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1 April 2006 Education programs for reducing American black bear–human conflict: indicators of success?
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Education programs designed to reduce conflicts between American black bears (Ursus americanus) and humans are often implemented by diverse groups of wildlife practitioners who may devote significant resources to these programs, yet little has been done to characterize the content, structure, and effectiveness of these programs. We review 6 education programs in North America. We build on a common performance indicator used in 5 of 6 programs—a reduction in the number of bear–related complaints to wildlife authorities—and suggest that practitioners incorporate other explanatory variables such as human dimensions, weather, natural food, or number of bears harvested. Some of these explanatory variables draw on potentially existing databases; others require new databases. If education programs are to remain an integral part of bear conservation and management, evaluation is essential to understand the ability of such programs to reduce conflict and encourage coexistence between people and bears.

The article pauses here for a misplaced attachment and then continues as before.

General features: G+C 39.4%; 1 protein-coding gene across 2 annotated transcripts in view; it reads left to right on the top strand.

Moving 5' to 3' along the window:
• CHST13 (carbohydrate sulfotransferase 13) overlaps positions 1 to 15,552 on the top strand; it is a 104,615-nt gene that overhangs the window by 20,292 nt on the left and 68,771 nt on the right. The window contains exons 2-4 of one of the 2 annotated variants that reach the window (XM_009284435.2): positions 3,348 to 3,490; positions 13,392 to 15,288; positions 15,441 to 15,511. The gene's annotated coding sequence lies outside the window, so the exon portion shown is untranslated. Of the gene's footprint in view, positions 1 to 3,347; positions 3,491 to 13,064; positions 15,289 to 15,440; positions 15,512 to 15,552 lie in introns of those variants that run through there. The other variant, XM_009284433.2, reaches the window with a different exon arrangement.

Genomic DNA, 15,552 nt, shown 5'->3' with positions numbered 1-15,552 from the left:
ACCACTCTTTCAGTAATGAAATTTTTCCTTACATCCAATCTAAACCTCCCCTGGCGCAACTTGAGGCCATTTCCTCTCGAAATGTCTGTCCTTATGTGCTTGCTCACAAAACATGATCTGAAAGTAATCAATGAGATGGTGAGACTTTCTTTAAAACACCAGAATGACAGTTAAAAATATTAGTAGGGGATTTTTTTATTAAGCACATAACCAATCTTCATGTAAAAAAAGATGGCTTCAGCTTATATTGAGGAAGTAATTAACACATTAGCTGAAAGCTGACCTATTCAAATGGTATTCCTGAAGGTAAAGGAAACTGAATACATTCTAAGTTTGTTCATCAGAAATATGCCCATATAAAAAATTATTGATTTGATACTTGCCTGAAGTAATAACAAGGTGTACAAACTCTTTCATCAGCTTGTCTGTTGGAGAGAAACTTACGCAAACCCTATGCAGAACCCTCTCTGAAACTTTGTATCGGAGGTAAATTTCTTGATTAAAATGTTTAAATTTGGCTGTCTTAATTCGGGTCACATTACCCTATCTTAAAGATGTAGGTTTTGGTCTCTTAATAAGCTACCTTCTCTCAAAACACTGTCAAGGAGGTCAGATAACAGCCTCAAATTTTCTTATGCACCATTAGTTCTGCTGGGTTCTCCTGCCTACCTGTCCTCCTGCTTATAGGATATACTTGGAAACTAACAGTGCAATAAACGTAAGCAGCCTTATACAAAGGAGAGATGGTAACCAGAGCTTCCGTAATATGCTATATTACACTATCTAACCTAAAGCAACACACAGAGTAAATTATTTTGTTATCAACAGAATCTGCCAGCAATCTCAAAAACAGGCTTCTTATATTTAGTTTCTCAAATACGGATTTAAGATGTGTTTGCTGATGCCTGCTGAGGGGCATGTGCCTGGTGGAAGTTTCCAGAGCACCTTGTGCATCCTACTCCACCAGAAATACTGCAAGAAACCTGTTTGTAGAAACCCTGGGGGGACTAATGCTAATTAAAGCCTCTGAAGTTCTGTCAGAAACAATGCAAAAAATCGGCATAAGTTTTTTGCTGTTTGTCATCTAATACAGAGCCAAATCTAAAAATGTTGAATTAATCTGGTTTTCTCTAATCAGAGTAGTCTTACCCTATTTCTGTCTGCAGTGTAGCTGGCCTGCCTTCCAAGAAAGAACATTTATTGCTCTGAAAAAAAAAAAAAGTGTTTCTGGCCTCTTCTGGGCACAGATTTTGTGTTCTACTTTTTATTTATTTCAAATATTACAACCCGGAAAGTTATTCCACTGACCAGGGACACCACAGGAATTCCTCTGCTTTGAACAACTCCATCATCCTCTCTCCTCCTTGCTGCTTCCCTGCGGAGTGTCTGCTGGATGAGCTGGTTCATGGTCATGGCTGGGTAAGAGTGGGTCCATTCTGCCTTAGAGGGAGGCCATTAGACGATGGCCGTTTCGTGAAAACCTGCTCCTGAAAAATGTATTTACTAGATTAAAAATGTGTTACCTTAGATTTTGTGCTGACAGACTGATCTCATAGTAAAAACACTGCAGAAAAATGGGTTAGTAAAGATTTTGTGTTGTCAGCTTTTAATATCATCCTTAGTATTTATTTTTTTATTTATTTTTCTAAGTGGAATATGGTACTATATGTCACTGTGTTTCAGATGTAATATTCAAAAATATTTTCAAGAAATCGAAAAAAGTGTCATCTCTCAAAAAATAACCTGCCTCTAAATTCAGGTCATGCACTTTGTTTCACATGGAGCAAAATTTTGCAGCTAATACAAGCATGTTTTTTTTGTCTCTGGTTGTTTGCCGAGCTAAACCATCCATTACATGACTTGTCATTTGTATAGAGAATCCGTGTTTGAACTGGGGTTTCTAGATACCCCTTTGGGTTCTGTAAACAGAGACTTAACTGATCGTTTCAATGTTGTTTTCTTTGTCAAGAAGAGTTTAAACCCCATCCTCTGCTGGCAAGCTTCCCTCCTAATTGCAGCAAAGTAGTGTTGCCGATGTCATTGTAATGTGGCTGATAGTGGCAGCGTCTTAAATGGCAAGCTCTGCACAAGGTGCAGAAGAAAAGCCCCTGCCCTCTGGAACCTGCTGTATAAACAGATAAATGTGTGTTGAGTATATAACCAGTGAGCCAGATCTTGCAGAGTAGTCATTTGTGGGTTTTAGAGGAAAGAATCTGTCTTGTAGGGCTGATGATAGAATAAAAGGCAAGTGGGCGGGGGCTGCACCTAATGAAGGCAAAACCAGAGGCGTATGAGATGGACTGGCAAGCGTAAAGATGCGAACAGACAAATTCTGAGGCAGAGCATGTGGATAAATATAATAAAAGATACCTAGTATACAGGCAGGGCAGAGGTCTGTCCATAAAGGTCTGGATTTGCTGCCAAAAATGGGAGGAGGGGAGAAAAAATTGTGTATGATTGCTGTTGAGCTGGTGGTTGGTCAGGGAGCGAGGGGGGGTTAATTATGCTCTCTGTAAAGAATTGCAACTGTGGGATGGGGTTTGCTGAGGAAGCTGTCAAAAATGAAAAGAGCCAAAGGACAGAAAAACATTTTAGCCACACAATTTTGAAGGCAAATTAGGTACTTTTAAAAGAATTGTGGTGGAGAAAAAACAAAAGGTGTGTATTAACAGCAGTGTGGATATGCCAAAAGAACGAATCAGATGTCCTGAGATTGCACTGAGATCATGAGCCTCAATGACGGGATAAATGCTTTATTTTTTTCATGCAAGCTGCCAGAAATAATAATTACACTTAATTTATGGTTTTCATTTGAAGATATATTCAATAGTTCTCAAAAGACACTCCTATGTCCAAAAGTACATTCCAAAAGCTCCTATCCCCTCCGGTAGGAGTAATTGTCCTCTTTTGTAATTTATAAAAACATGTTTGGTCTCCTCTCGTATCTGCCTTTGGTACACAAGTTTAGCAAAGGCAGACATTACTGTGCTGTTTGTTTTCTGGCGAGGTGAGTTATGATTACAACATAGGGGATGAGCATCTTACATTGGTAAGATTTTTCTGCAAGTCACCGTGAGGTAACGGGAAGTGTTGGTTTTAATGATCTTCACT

Meredith L. Gore, Barbara A. Knuth, Paul D. Curtis, and James E. Shanahan "Education programs for reducing American black bear–human conflict: indicators of success?," Ursus 17(1), 75-80, (1 April 2006).[75:EPFRAB]2.0.CO;2
Received: 11 July 2005; Accepted: 1 December 2005; Published: 1 April 2006

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